|Review: ?Biography of X,? by Catherine Lacey|
Catherine Lacey?s new novel follows a polarizing artist through a fractured country.
|Book Review: ?Meganets,? by David B. Auerbach|
Who?s really in charge of our online behavior? No one, David Auerbach argues in ?Meganets.?
|Book Review: ?The Nursery,? by Szilvia Molnar|
In her debut novel, ?The Nursery,? Szilvia Molnar paints an honest, frightening and claustrophobic picture of new motherhood.
|Four Thrilling New Romance Novels|
New romance novels brim with shining, seductive, beautifully crafted sentences.
|Book Review: ?The People?s Hospital,? by Ricardo Nuila|
In ?The People?s Hospital,? Ricardo Nuila explores the ways in which a space for those stranded by the American health care system serves as an unlikely model.
|22 Works of Fiction to Read This Spring|
Watch for reality-bending explorations of time and space, a Western horror novel from Victor LaValle and new fiction from Han Kang. Plus: Tom Hanks (yes, that Tom Hanks) releases his debut novel.
|What We?re Reading|
Gilbert Cruz talks to Book Review staff members about the books they?ve been enjoying lately.
|Trang Thanh Tran Has a Song for That|
From Pomplamoose to MXMS to Taylor Swift, this best-selling author?s playlist is tailored to all the moods in ?She Is a Haunting.?
|19 Works of Nonfiction to Read This Spring|
New memoirs, a landmark biography of Martin Luther King, Jr., a look at the woman who helped halt the rise of a K.K.K. leader ? and more.
|Book Review: ?Wandering Souls,? by Cecile Pin|
In Cecile Pin?s debut novel, ?Wandering Souls,? the tale of three young Vietnamese migrants transforms into a larger meditation about how and why refugee stories are told.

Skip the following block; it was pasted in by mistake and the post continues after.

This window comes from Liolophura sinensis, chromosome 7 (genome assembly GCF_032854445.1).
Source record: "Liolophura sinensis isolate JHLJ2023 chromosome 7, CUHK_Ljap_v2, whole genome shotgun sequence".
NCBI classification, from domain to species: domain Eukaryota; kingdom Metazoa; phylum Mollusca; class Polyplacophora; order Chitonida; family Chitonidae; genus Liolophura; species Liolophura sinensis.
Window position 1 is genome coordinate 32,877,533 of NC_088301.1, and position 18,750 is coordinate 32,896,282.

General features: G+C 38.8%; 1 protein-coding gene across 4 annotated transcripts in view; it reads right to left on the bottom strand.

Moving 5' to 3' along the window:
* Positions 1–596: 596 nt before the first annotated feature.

|The Many Lives of Jeannette Walls|
The writer of ?The Glass Castle? starts a new chapter with a rip-roaring novel set during Prohibition.
|She Never Existed. Catherine Lacey Wrote Her Biography Anyway.|
In her new novel, ?Biography of X,? Lacey dreams up a larger-than-life, narcissistic artist, and rewrites American history to tell her story.
|Book Review: ?Commitment,? by Mona Simpson|
In Mona Simpson?s new novel, ?Commitment,? a precariously functioning family fractures under the pressure of mental illness. Or does it?
|In Rehearsal One Minute, Laid Off the Next: The Fate of Broadway?s ?Room?|
Actors were two weeks into rehearsals when the show, which was set to star the Tony-winning actress Adrienne Warren, was postponed indefinitely.
|Book Review: ?Little Rosetta and the Talking Guitar,? by Charnelle Pinkney Barlow, and ?Rock, Rosetta, Rock! Roll, Rosetta, Roll!,? written by Tonya Bolden and illustrated by R. Gregory Christie|
Before her, guitarists played the blues, and mostly sat down doing it. Sister Rosetta Tharpe stepped out.
|What Happens on Page 76 in This Season?s New Books?|
The artist Didier William envisions new releases by Victor LaValle, Mona Simpson and more.
|Jailed in Egypt at 17, He Wrote to Survive and to Share His Long Ordeal|
Sentenced as a teenager to 15 years for ?unlawful assembly,? Abdelrahman ElGendy started recording the abuses of prison life. The idea of someday publishing his memoir gave him a reason to live.
|9 New Books We Recommend This Week|
Suggested reading from critics and editors at The New York Times.
|Broadway?s ?Room,? Starring Adrienne Warren, Postpones Run Indefinitely|
The show, scheduled to open in April at the James Earl Jones Theater, was adapted from Emma Donoghue?s best-selling 2010 novel.
|Book Review: ?Still Life With Bones,? by Alexa Hagerty|
In ?Still Life With Bones,? Alexa Hagerty recounts her training in the science of forensic exhumation at mass grave sites in Guatemala and Argentina ? and what such work means for the families of victims.
|Mona Simpson?s FiancÚ Promised to Read ?Middlemarch.? He Never Did. Now He?s Her Ex.|